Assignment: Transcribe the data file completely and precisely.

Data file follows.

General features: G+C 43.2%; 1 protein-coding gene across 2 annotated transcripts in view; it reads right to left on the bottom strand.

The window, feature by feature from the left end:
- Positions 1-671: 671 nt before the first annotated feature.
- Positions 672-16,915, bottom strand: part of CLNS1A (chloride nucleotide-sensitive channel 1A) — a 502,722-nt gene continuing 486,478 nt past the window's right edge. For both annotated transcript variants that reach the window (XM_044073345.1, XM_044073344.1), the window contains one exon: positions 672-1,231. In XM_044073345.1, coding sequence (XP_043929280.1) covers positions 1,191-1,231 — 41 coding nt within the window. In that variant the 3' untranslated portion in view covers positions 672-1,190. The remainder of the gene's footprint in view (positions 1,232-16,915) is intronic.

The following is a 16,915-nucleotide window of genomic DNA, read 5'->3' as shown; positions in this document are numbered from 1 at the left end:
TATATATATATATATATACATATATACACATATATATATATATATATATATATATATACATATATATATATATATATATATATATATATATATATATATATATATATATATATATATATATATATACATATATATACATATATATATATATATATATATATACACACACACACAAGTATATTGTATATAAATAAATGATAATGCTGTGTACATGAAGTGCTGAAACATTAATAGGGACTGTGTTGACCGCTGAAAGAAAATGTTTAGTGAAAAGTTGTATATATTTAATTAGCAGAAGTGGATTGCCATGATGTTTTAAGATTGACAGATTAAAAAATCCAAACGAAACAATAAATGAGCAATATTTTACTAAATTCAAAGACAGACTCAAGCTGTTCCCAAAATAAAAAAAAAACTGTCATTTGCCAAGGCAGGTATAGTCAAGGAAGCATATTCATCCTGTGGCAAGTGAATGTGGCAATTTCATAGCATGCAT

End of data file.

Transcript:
General features: G+C 43.2%; 1 protein-coding gene across 2 annotated transcripts in view; it reads right to left on the bottom strand.

The window, feature by feature from the left end:
- Positions 1-671: 671 nt before the first annotated feature.
- Positions 672-16,915, bottom strand: part of CLNS1A (chloride nucleotide-sensitive channel 1A) — a 502,722-nt gene continuing 486,478 nt past the window's right edge. For both annotated transcript variants that reach the window (XM_044073345.1, XM_044073344.1), the window contains one exon: positions 672-1,231. In XM_044073345.1, coding sequence (XP_043929280.1) covers positions 1,191-1,231 — 41 coding nt within the window. In that variant the 3' untranslated portion in view covers positions 672-1,190. The remainder of the gene's footprint in view (positions 1,232-16,915) is intronic.

The following is a 16,915-nucleotide window of genomic DNA, read 5'->3' as shown; positions in this document are numbered from 1 at the left end:
TATATATATATATATATACATATATACACATATATATATATATATATATATATATATACATATATATATATATATATATATATATATATATATATATATATATATATATATATATATATATATATACATATATATACATATATATATATATATATATATATACACACACACACAAGTATATTGTATATAAATAAATGATAATGCTGTGTACATGAAGTGCTGAAACATTAATAGGGACTGTGTTGACCGCTGAAAGAAAATGTTTAGTGAAAAGTTGTATATATTTAATTAGCAGAAGTGGATTGCCATGATGTTTTAAGATTGACAGATTAAAAAATCCAAACGAAACAATAAATGAGCAATATTTTACTAAATTCAAAGACAGACTCAAGCTGTTCCCAAAATAAAAAAAAAACTGTCATTTGCCAAGGCAGGTATAGTCAAGGAAGCATATTCATCCTGTGGCAAGTGAATGTGGCAATTTCATAGCATGCAT